Sweet

Dark Chocolate Cake with Blood Orange Sauce

 

This post has been a long time coming! With every blog post, I typically do a bit of recipe testing, finalize my recipe, make a few batches of recipe, pick the prettiest one, style, shoot, edit, write out the final post, and publish. The whole process takes about a week, if I’m focused. By the time that’s all over though, I’ve exhausted myself and end up taking 2 weeks off. Not very efficient, is it? So I’ve given a go at batch working content, something I’ve never attempted before.

Those who know me well know that I have a few medical problems that can, at any given time, put me on the couch for a few days. It can be incredibly frustrating to be stuck, immobile with nothing productive to do, especially when I’m mentally motivated and ready to go. One thing I can do though? Edit photos. So, I’ve taken a few weeks to do some major recipe developing and shooting. I want to create an immense amount of content that I can refine and put out for you over the period of the next few months… especially because these next few months are going to be kind of crazy for me. Moving apartments this week, traveling around Alaska in May, and running away to Ireland in June! All of this is extremely exciting, but I don’t want to leave the blog behind. I hope to mix in some travel posts for you, but expect some recipes as well.

So, while I get used to my new “system”, be patient with my delays and bumps-in-the-road. This post was supposed to be published some time ago, but hopefully things will become more predictable over the next few weeks. I’d also like to say thanks to the people who’ve subscribed to my blog! It means the world to me when I see people enjoying what I create.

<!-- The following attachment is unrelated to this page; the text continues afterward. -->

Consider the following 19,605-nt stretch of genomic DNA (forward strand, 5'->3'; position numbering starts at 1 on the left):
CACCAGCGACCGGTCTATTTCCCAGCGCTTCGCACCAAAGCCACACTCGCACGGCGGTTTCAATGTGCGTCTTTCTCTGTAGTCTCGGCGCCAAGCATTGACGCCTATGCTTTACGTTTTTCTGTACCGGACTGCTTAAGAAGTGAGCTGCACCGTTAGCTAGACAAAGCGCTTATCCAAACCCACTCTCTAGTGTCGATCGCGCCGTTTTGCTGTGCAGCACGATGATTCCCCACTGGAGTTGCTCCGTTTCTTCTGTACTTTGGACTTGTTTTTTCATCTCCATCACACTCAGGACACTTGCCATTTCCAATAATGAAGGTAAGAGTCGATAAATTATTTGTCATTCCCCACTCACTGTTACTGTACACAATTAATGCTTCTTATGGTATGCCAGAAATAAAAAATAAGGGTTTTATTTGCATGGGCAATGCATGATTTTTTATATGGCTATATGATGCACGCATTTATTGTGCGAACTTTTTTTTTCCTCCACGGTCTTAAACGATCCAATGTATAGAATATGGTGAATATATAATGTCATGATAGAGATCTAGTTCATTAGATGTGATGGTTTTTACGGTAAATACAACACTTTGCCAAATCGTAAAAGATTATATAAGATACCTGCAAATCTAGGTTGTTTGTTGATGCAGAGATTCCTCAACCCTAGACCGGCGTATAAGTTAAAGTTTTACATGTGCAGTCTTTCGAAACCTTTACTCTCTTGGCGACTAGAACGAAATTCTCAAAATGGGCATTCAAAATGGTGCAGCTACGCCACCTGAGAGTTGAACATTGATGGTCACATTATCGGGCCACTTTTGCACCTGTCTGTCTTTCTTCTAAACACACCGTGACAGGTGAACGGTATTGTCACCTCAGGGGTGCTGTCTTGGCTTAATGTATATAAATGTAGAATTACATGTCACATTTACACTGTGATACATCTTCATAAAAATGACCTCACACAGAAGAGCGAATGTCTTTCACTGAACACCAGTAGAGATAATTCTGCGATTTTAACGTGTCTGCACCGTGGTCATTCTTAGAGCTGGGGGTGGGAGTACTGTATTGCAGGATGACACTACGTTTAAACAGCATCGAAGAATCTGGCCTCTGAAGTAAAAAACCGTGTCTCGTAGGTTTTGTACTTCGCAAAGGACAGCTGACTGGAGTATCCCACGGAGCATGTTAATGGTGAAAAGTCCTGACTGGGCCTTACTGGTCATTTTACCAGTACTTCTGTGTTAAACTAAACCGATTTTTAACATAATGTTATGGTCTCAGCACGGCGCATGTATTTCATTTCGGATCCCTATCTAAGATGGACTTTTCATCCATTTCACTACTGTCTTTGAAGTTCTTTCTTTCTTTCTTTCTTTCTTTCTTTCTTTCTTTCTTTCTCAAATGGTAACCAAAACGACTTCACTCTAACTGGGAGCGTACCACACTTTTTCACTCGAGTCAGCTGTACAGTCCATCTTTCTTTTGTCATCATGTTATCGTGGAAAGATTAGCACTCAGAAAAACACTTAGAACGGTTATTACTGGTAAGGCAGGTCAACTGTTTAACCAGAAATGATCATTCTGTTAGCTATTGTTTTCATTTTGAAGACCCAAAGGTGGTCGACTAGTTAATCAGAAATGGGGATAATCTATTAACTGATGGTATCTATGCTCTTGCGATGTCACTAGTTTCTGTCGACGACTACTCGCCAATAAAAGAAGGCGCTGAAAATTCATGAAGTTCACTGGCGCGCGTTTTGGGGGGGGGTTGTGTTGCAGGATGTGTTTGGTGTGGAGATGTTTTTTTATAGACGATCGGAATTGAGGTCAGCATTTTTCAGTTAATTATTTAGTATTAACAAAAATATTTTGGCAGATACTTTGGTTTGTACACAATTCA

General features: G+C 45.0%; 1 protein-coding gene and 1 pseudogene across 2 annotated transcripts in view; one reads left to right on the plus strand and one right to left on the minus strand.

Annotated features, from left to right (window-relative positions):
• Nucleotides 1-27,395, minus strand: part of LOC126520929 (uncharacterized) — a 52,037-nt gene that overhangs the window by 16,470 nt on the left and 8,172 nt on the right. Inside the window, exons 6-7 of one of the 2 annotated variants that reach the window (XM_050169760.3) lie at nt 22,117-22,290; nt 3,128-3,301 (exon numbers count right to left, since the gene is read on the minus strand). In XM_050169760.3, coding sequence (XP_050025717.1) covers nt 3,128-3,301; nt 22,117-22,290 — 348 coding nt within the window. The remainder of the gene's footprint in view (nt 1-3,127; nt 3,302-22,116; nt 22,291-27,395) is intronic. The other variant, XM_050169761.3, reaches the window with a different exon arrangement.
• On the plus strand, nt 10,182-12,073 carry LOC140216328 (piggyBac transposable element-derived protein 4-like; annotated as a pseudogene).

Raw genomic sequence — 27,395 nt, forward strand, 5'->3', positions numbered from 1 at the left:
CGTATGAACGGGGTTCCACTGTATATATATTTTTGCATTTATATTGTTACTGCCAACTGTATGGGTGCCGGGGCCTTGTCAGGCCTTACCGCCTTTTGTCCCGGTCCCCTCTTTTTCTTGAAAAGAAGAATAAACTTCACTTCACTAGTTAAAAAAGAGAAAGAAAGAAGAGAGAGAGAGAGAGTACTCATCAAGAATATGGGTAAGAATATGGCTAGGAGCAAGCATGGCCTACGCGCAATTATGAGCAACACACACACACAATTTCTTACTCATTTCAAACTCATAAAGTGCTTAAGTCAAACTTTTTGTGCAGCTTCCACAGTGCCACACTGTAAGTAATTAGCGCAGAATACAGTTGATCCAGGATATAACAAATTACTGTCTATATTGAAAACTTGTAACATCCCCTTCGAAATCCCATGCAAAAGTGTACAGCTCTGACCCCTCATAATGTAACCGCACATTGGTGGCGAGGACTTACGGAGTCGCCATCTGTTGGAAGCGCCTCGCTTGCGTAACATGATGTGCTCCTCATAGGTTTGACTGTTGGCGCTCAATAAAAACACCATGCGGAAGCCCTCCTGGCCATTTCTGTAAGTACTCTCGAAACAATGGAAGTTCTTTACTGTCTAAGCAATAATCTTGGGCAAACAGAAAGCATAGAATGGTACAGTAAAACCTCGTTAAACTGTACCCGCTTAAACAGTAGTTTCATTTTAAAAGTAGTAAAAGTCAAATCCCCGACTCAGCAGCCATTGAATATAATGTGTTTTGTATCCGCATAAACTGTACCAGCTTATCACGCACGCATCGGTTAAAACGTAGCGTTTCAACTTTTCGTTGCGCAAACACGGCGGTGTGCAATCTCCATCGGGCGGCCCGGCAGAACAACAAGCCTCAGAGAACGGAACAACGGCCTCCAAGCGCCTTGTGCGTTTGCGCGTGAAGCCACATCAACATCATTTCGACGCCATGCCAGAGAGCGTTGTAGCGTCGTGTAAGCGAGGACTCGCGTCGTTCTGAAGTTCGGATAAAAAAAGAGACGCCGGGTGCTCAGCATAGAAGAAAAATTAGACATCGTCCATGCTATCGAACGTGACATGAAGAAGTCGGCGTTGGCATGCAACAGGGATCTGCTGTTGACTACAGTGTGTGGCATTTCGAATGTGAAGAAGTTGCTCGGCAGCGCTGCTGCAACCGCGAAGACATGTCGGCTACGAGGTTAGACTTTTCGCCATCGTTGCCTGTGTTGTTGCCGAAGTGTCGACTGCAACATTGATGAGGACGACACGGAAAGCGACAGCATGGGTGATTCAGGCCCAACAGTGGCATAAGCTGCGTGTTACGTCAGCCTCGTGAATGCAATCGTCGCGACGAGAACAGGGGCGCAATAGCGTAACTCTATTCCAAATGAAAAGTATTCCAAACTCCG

dark chocolate layer cake

2 c. all purpose flour
1 c. cocoa powder
1 t bakingsoda
2 t baking powder
1/2 t salt
1 1/4 c. sugar*
3 eggs
1/2 c. sour cream
1/2 c. oil or melted butter**
1/2 c. brewed coffee, cooled
1 c. buttermilk
2 t. vanilla


Mix all dry ingredients together in a large bowl, then form a well by pressing dry ingredient mixture to the sides of the bowl. Add all wet ingredients and then whisk until fairly smooth (don’t worry about small lumps).

Preheat oven to 325.

Prepare three 6 in cake pans by greasing the sides and bottom with butter, and then coating with a thin layer of flour. Pour batter into pans and tap them on the counter to release bubbles and level the batter.

Bake 30 minutes or until a toothpick inserted into the center of the cake comes out clean.

Let cool completely, remove from pans, level and frost as desired. (Chocolate buttercream recipe below).


Recipe notes: * This cake is a “dark” chocolate, meaning it isn’t as sweet as a typical box mix. If you want it sweeter, increase sugar to 1 1/2 c. or 1 3/4 c.

** I use melted butter ONLY if the cake is going to be eaten that day. Cakes baked with butter tend to become much more dry over time as the fats solidify. So if you’re going to be eating the cake throughout the week, I suggest using liquid vegetable oil.


creamy chocolate buttercream

1 c. room temperature butter, salted*
4 c. confectioner’s sugar
1/4 c. + 2 T  heavy cream
1 t. vanilla or other flavoring (orange essence for this recipe)
1/2 c. good quality dark chocolate, melted over a double boiler


Using a stand or hand mixer, beat butter, sugar, and melted chocolate together until smooth and thick. Add cream a tablespoon at a time with mixing on high speed until you obtain a texture that is light, but holds its shape. Add flavoring and mix well. Frost on cooled cakes.


blood orange sauce

3 blood oranges
1/3 c. sugar
1/3 c. water
2 T triple sec (if desired)


Peel and cut all oranges. Place a fine mesh strainer above a small saucepan and mash orange pieces through, thoroughly, so that all juice, some pulp but no seeds ends up in the pan. Add sugar, water and triple sec and cook on medium heat until simmering. Once mixture begins to simmer, stir constantly and cook until syrup has noticeably thickened. Dip a cold spoon into the syrup, and when the liquid gels slightly on the back of the spoon, it’s ready. Be very careful with the liquid as it can burn very easily if left unattended. Cool completely before spooning onto the top of the frosted cake.

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